A critical resource for New Zealand and the world

Svalbard Global Seed Vault

AgResearch Core Funding supports the Margot Forde Germplasm Centre; New Zealand’s national seed bank and home to thousands of different species of forage grasses, herbs and legumes.

Plant germplasm consists of seeds of genetically diverse plant populations that are conserved for use in plant breeding and to ensure the survival of every individual plant population of agriculturally or environmentally important species.

The role of the Centre is to obtain, conserve, replenish and distribute germplasm for research and development that may lead to the introducing new cultivars in future. The centre holds seeds from about 100 countries representing 2,200 species from 500 genera and over 70 plant families. Included are extensive wild populations of forage species and their wild relatives, samples of foreign and domestic cultivars, breeding lines and genetic stocks.

“Because New Zealand’s export economy is based predominantly on pasture, and almost all pasture plants have been introduced to New Zealand from other countries, it is a critical resource for farmers and indisputable wealth for New Zealand as a whole,” says the Centre’s Director Kioumars Ghamkhar.

“It holds all the genetic diversity that is needed to keep our pastures productive, competitive and future-ready. Continued access to exotic germplasm is crucial for the future of New Zealand’s pasture systems,” he says.

The Centre includes extensive wild collections of known and not so well known species, samples of foreign and domestic cultivars, breeders’ lines and genetic stocks and is internationally unique for its forage grass and legume collection.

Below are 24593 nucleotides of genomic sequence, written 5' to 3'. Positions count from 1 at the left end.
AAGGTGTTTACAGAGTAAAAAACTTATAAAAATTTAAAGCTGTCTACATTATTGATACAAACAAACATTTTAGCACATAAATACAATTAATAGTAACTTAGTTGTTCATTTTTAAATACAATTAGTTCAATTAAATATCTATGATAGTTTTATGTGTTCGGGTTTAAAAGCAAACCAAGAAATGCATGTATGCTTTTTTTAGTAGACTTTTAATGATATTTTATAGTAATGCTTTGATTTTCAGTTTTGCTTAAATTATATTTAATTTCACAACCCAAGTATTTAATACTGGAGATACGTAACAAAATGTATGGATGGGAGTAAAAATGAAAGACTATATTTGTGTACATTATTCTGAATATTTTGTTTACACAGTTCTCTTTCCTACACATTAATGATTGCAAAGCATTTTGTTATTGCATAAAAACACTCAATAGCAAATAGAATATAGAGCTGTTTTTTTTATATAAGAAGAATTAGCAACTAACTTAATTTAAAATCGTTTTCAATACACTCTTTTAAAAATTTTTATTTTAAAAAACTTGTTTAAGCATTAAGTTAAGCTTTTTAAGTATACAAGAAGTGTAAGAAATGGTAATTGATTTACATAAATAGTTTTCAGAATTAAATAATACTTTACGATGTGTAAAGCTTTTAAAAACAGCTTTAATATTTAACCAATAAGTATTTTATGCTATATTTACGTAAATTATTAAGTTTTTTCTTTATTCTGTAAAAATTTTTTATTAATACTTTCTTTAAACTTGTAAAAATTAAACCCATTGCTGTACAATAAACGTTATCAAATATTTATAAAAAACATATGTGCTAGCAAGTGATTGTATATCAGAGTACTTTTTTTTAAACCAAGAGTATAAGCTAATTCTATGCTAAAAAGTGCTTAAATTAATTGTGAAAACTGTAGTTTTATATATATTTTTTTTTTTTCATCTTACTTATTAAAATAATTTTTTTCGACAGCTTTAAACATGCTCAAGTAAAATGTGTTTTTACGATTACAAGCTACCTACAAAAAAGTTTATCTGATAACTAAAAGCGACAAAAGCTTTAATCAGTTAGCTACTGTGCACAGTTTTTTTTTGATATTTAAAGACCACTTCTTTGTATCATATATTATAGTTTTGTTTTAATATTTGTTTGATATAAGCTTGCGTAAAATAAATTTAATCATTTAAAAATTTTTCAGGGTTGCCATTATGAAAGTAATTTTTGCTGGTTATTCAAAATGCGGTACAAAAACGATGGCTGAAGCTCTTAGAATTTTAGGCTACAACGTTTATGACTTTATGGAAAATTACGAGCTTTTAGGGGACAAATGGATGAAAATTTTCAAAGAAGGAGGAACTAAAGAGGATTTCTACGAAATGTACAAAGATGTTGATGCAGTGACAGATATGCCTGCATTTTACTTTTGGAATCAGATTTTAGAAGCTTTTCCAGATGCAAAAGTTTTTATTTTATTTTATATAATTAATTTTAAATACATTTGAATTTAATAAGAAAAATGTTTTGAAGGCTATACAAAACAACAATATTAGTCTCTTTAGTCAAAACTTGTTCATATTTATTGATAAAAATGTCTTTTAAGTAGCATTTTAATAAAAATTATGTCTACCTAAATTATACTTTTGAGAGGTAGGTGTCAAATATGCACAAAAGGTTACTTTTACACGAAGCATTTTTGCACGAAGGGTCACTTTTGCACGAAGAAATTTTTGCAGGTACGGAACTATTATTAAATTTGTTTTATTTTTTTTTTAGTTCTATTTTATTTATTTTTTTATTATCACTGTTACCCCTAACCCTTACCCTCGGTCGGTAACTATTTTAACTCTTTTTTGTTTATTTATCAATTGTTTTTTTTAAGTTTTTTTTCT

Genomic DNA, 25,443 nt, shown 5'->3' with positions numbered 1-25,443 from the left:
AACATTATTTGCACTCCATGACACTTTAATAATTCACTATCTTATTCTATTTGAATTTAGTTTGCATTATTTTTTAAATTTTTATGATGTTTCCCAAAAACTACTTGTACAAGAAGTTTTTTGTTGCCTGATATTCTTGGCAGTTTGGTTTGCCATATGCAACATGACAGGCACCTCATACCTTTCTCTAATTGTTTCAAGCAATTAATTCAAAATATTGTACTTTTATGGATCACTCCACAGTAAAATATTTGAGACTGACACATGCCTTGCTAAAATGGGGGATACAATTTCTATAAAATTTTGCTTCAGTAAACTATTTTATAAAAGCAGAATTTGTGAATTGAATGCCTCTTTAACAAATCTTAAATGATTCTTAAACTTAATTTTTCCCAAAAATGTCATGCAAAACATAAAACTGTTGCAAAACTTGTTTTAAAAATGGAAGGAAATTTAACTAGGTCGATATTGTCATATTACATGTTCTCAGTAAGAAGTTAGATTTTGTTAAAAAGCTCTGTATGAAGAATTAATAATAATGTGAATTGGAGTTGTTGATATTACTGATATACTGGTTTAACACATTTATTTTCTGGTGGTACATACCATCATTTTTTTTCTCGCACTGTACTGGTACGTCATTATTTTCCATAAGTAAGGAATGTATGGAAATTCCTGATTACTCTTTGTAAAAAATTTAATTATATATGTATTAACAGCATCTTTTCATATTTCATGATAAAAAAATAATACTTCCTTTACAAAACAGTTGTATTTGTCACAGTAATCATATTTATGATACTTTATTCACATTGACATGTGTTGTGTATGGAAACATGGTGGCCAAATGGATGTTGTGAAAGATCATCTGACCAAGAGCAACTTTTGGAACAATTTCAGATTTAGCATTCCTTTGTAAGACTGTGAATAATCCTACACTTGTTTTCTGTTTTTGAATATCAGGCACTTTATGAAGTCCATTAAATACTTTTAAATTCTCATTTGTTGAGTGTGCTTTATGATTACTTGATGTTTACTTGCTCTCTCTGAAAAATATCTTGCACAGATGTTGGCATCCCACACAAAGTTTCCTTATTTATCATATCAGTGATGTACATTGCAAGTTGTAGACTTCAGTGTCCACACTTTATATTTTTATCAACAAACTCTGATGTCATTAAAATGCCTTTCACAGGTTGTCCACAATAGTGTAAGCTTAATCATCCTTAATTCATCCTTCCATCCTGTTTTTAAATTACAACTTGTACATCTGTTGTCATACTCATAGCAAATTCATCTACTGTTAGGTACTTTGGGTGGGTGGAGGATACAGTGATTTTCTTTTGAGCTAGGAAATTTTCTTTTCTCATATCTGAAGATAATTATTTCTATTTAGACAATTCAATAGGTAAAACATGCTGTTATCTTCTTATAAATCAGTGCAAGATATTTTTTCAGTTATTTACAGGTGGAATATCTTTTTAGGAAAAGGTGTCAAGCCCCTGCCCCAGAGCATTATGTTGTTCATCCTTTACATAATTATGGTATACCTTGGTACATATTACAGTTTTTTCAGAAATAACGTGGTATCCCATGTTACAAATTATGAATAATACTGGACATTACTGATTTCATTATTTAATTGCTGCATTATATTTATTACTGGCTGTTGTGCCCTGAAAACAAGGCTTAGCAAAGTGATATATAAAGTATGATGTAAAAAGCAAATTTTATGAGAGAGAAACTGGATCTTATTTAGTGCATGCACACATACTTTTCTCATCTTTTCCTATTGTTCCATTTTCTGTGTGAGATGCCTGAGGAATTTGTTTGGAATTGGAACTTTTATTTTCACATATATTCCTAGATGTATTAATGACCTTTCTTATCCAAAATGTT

“We need to promote this uniqueness, of course, and I have made that my mission since my arrival here at AgResearch,” says Kioumars.

Countries where the Margot Forde team have collected seed from include Armenia, China, Cyprus, Georgia, Greece, Kazakhstan, Portugal, Russia, Spain, Tajikistan, Turkey, and the United States. The samples are couriered back to Auckland, and then go through quarantine procedures before being delivered to the Centre.

The collection is used by researchers from around the world, but its primary purpose is for New Zealand farmers through its biggest users New Zealand scientists and local commercial companies. A high proportion of the pasture grasses, legumes and herbs sold in New Zealand today have originated from germplasm held in the Centre.

As well as being the national genebank of grassland plants, the Centre is also the seedbank for New Zealand native species and a safe duplicate site for grassland species from other international genebanks.

Recently Kioumars delivered selected New Zealand seeds to the Svalbard Global Seed Vault, a secure seed bank on the Norwegian island of Spitsbergen near Longyearbyen in the remote Arctic Svalbard archipelago. This was the Centre’s first deposit at the facility and is the only back-up of our collection of wild and cultivated forage species collectively to ensure our forage genetic heritage is held securely in case of a fire or natural disaster such as earthquake or even war.

Kioumars says that what is most satisfying about their work is seeing the collection being used, resulting in improved pasture cultivars being offered to the New Zealand farmer.

“It is not a dusty archive, it is a valuable working asset for New Zealand and the rest of the world now and well into the future.”